Needless to say, things don’t go well (and look for Christina Hendricks in a role about as far removed from the glitz and glamor of Mad Men as you’re going to find as a low-rent femme-less-than-fatale accomplice in this doomed caper), and soon Driver finds himself up shit creek with a couple of Shelly’s more unscrupulous friends, sleazebag mobster Bernie Rose (Brooks) and his underling Nino (Ron Perlman), who had some pretty direct ties to the whole affair and now want the money back to save their own asses. At this point the desperation amongst all the principal characters is so thick you can cut it with a knife, and Driver decides there’s only one way out — and not necessarily for himself. It’s the safety of his girl next door and her little boy that weighs first and foremost on his mind, and he’s willing to sacrifice everything and everyone including possibly even himself, to insure it.

A bloodbath of absolutely epic proportions ensues, that serves to change Driver’s lady-almost-love’s perceptions of him irrevocably for the worse even as he’s trying to save her, and before we can even blink we’ve gone headlong from gritty street drama into classical tragedy without even batting an eye. Not too many directors can pull this sleight-of-hand off so apparently effortlessly (Tarantino, for instance, to whom Refn is also being compared, certainly couldn’t, simply because subtlety just isn’t in his repertoire — and for all the blood and thunder that the last act of Drive has on offer, it’s still subtlety, especially in terms of the nuanced performances he coaxes out of his actors, that is the most deadly arrow in Refn’s quiver).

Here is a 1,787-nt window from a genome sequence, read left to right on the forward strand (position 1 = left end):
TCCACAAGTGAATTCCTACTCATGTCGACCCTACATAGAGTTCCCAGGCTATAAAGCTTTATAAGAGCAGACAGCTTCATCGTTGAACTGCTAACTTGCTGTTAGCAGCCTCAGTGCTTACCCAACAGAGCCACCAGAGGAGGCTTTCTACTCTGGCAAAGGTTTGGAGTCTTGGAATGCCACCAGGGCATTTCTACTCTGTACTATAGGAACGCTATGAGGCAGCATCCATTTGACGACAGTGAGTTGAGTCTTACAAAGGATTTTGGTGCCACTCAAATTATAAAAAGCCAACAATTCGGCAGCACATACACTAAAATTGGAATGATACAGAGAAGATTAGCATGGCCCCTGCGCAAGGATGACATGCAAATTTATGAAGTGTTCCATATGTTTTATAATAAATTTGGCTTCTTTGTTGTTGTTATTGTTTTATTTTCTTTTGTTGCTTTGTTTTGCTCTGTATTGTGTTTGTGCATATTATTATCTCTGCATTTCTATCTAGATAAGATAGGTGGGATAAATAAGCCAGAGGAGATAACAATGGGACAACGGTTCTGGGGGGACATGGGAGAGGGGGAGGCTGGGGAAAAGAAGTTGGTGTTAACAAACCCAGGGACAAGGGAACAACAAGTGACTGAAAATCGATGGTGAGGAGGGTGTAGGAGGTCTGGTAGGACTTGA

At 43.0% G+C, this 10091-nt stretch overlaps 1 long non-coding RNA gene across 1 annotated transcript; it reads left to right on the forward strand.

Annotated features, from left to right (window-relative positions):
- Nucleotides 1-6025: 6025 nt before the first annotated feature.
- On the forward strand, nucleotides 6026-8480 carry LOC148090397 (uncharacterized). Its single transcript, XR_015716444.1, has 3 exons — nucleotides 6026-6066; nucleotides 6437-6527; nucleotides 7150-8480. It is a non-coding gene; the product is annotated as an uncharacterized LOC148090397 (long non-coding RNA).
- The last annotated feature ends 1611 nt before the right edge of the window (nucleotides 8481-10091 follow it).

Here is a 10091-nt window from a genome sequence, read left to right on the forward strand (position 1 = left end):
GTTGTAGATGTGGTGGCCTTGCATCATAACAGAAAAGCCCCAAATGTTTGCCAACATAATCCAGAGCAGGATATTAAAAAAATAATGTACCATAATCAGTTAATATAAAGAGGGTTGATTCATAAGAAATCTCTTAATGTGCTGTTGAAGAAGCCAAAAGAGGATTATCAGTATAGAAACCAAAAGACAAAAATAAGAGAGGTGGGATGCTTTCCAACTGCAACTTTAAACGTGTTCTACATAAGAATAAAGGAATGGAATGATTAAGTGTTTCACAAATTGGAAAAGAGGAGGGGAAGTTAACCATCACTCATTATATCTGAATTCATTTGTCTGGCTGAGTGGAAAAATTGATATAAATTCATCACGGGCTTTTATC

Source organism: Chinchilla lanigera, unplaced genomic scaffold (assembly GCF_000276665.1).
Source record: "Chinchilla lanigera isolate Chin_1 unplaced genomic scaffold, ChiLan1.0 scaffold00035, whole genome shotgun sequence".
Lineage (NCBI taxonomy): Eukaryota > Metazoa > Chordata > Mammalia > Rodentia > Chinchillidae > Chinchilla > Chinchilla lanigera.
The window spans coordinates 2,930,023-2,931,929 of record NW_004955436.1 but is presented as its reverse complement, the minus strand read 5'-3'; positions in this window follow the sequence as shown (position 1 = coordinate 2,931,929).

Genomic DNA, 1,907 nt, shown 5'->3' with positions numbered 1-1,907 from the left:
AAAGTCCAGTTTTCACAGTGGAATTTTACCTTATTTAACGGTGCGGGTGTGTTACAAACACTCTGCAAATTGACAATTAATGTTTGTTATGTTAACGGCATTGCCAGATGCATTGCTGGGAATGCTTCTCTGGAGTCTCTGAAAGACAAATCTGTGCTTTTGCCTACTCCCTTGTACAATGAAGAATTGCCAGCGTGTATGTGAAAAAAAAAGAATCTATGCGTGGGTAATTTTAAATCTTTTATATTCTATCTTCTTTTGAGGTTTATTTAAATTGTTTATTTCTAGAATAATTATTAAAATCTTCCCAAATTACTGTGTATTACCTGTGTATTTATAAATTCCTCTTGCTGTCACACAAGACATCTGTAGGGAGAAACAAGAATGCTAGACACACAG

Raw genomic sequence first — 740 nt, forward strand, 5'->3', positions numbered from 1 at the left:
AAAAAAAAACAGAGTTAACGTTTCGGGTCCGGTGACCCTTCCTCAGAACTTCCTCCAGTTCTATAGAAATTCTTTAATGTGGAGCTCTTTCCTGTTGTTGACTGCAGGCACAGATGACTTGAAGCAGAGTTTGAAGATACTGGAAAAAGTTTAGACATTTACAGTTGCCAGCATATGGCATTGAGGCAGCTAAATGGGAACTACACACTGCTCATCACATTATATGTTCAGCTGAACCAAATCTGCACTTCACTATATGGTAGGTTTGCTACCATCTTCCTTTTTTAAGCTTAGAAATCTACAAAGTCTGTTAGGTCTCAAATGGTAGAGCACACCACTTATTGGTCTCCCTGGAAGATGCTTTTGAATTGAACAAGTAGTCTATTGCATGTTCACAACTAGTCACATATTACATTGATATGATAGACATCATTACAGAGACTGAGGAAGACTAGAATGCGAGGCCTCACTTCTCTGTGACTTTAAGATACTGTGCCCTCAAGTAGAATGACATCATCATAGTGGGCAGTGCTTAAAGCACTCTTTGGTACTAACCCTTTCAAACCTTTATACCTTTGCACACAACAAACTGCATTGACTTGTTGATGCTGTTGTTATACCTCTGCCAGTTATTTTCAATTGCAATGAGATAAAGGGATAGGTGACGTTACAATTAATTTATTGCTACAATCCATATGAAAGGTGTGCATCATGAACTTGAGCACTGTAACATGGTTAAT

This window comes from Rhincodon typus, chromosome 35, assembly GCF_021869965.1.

And it’s that last act that’s really at the heart of much of the backlash against this film. Yes, it’s deceptively marketed, but shit, this film is seriously hard to categorize. Part arthouse film, part exploitation flick (not that the line between the two need necessarily be a bright red demarcation — remember, a lot of “arsty” European flicks were marketed as grindhouse fare stateside in the 1970s), part character study, and part Greek tragedy, Drive, while not especially original per se in and of itself, nevertheless combines all of these disparate elements into a seamless whole that maybe by all rights shouldn’t work but does anyway and will not only stand the test of time but be more fully appreciated, this armchair critic strongly suspects, as the years go on (again, not unlike Manhunter and To Live And Die In L.A., which were hardly box office juggernauts in their day). It’s a heady and sometimes even disorientating mix to be sure, but for connoisseurs of cinema that’s equal parts heart, brains, and balls, it’s absolutely must-see viewing.

  1. This is a VERY good review for Drive. You’ve managed to say a lot of things I could not formulate into words for the review I wrote. I completely agree with everything you said. Drive was just so mesmerizing, and that anecdote about that lady getting pissed off because it wasn’t like the premise it seemed [fast and the furius, transporter] got my blood boiling. Anyways, fantastic review.